The Letters of William Cullen Bryant, Volume 3

Fordham Univ Press, 1975 - 474 páginas
This is the only collection ever made of Bryant's letters, two-thirds of which have never before been printed. Their publication was foreseen by the late Allan Nevins as "one of the most important and stimulating enterprises contributory to the enrichment of the nation's cultural and political life that is now within the range of individual and group effort."
William Cullen Bryant (1794-1878) was America's earliest national poet.  His immediate followers-Longfellow, Poe, and Whitman-unquestionably began their distinguished careers in imitation of his verses. But Bryant was even more influential in his long career as a political journalist, and in his encouragement of American art, from his lectures at the National Academy of Design in 1828 to his evocation of the Metropolitan Museum of Art in 1870. Between the appearance of his first major poem, "Thanatopsis," in 1817, and his death sixty-one years later at the age of eighty-three, Bryant knew and corresponded with an extraordinary number of eminent men and women. More than 2,100 of his known letters have already been recovered for the present edition.

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Cuba Scotland and Europe under the Bayonet 1849 LETTERS 667 to 712
Retrospections and Projections 18501852 LETTERS 713 to 809
Voyage to the East 18521853 LETTERS 810 TO 837
Tumults of the Noisy World 18531857 LETTERS 838 to 973
A Sea Change and Spain 1857 LETTERS 974 to 1006
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Página 159 - All day thy wings have fanned, At that far height, the cold, thin atmosphere, Yet stoop not, weary, to the welcome land, Though the dark night is near.
Página 219 - FAINTLY as tolls the evening chime Our voices keep tune and our oars keep time. Soon as the woods on shore look dim, We'll sing at St. Ann's our parting hymn. Row, brothers, row, the stream runs fast, The rapids are near and the daylight's past.
Página 65 - Aberdeen seaman, with a stoop in his shoulders, and looked as if he was continually watching for land, an occupation for which the foggy climate of these latitudes gives him full scope. We left Wick between eleven and twelve o'clock in the forenoon, and glided over a calm sea, with a cloudless sky above us, and a thin haze on the surface of the waters. The haze thickened to a fog, which grew more and more dense, and finally closed overhead. After about three hours sail, the captain began to grow...
Página 185 - I see not the least chance of a repeal or change of the fugitive slave law. Its fate is to fall into disuse. All political organizations to procure its repeal are attempts at an impracticability. We must make it odious, and prevent it from being enforced. That the ' Evening Post ' can do, in a certain measure, just as effectively by supporting Pierce as Hale.* Nay, it can do it far more effectually. A journal belonging to a large party has infinitely more influence than when it is the organ of a...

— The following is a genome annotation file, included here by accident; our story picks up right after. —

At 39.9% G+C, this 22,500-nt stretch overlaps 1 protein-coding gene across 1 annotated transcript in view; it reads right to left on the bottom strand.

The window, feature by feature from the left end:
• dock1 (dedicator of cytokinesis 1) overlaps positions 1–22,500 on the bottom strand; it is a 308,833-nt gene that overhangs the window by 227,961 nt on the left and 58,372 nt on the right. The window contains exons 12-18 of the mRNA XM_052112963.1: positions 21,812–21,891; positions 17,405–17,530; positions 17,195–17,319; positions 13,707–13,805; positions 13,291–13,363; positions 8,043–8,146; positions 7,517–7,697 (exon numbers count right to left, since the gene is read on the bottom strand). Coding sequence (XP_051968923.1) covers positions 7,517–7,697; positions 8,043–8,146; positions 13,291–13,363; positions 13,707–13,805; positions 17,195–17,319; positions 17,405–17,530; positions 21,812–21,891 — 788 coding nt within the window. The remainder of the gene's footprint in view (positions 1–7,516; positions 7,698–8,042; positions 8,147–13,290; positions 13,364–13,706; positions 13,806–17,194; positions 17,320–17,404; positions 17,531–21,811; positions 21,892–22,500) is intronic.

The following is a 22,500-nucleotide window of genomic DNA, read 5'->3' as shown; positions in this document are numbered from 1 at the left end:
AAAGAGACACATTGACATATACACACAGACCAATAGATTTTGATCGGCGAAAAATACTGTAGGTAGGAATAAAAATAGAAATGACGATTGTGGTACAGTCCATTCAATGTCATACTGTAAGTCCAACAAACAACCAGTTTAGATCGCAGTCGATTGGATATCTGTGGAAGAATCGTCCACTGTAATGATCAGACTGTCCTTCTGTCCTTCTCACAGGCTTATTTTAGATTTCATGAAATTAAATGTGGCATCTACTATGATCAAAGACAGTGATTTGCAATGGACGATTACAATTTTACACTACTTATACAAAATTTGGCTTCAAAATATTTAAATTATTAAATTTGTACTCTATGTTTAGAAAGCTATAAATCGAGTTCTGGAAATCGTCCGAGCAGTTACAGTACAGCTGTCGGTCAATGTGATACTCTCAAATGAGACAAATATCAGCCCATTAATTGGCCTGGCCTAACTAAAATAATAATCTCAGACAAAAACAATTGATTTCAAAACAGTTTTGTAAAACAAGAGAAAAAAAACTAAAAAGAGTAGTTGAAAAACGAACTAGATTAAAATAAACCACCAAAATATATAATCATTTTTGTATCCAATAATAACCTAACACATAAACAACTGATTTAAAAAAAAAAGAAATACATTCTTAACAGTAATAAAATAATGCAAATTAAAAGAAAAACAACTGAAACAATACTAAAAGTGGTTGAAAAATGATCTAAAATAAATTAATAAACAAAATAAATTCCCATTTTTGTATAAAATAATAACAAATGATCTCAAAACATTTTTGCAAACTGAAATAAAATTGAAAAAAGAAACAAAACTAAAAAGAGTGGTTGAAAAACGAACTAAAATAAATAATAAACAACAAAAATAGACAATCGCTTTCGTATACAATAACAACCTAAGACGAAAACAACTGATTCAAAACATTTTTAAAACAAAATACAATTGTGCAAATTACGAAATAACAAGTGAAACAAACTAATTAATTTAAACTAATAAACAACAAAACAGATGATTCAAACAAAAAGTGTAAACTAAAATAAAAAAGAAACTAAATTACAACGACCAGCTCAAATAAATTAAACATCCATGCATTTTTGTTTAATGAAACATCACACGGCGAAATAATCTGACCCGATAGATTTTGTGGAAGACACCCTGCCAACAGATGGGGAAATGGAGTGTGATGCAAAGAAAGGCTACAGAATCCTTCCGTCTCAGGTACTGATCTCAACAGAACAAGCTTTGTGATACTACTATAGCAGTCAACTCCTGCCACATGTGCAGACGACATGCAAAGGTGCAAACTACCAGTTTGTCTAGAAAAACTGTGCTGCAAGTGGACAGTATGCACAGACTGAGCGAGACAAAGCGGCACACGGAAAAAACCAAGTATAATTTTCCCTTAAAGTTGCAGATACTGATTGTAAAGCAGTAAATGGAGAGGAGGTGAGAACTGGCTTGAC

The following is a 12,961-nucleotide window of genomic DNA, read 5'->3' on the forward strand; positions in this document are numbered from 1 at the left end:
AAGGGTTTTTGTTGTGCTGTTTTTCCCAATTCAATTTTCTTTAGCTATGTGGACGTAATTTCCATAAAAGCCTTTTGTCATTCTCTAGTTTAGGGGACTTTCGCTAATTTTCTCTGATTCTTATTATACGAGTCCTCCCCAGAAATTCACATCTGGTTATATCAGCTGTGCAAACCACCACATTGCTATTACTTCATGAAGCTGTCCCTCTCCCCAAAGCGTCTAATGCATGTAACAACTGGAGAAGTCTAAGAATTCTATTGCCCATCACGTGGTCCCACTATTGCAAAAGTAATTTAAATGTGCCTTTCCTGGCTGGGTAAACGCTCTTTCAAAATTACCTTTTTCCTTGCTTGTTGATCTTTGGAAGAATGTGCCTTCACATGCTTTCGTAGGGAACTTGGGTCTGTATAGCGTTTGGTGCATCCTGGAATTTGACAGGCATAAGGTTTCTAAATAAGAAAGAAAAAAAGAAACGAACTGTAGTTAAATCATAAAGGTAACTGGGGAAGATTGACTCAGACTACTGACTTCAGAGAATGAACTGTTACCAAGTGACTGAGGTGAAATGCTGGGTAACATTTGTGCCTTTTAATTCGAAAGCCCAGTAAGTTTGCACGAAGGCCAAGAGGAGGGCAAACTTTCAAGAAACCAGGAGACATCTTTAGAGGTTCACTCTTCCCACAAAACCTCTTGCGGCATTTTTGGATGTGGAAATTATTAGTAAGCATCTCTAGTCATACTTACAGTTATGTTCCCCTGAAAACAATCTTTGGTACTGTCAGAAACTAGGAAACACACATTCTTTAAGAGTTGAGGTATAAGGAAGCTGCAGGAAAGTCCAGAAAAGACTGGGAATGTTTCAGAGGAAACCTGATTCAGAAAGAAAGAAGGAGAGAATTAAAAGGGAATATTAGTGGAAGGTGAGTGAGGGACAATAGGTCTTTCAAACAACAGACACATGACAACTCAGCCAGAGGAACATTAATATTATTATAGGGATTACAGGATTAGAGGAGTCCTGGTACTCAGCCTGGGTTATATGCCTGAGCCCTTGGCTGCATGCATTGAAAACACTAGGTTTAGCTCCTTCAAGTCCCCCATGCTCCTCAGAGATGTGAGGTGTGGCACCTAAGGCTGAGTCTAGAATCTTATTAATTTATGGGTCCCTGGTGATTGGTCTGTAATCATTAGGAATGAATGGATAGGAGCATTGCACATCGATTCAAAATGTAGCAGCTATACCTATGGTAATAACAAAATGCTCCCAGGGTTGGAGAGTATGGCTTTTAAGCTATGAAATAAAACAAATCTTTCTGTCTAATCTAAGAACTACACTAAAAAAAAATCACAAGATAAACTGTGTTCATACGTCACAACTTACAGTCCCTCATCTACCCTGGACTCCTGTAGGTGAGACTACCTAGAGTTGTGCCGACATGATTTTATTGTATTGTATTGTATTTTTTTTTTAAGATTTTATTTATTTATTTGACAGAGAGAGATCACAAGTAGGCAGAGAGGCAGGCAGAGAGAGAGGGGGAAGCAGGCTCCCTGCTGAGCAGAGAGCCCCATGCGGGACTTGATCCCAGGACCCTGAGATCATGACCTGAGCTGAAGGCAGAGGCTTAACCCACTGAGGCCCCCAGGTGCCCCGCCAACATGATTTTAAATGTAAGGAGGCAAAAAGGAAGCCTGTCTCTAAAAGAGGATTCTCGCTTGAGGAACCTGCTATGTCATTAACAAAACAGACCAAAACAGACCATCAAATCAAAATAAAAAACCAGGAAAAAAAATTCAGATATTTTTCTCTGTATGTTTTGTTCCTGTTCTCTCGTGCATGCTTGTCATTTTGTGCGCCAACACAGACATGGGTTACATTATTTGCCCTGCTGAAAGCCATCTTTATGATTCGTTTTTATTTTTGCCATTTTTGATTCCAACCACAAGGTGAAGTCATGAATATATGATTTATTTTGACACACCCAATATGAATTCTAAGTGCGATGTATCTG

Página 96 - ... and carrying panniers like asses, to earn the taxes which are extorted to support the men who stalk about in uniform. I entered Heidelberg with anticipations of pleasure; they were dashed in a moment; the city was in a state of siege, occupied by Prussian troops which had been sent to take the part of the Grand Duke of Baden against his people. I could hardly believe that this was the same peaceful and friendly city which I had known in better times. Every other man in the streets was a soldier;...
Página 57 - ... from the Frankfort edition ; to which is added a Systematic Outline of the different Parts of Speech, their Inflection and Use, with full Paradigms, and a complete list of the Irregular Verbs.
Página 171 - He rejected the proposal as abruptly as if he had been asked to offer sacrifices to Apollo. He would allow no such work to follow him there. Not even the shadow of his business must fall upon the consecrated haunts of his muse. He rarely brought or sent anything from the country for the " Evening Post ; " but if he did, it was easy to detect in the character of the fish that they had been caught in strange waters. This separation of his professional from his poetical life must be taken into account...
Página 322 - My sentence is for open war : of wiles, More unexpert, I boast not : them let those Contrive who need, or when they need, not now...
Página 20 - The girls of various ages, who are employed at the spindles, had, for the most part, a sallow, sickly complexion, and in many of their faces I remarked that look of mingled distrust and dejection which often accompanies the condition of extreme, hopeless poverty. 'These poor girls,' said one of our party, 'think themselves extremely fortunate to be employed here, and accept work gladly. They come from the most barren parts of Carolina and Georgia, where their families live wretchedly, for hitherto...
Página 21 - The buildings are erected here more cheaply," he continued; "there is far less expense in fuel, and the wages of the work-people are less. At first, the boys and girls of the ' cracker' families were engaged for little more than their board ; their wages are now better, but they are still low. I am about to go to the North, and I shall do my best to persuade some of my friends, who have been almost ruined by this Southern competition, to come to Augusta and set up cotton mills.

Sobre o autor (1975)

William Cullen Bryant II, a collateral descendant, earned his Ph.D. at Columbia University. He taught at his alma mater and at the University of Iowa, Fordham University, and the City University of New York. He widely traveled as a naval officer, teacher, and educational advisor. He lived in Garrison, NY.

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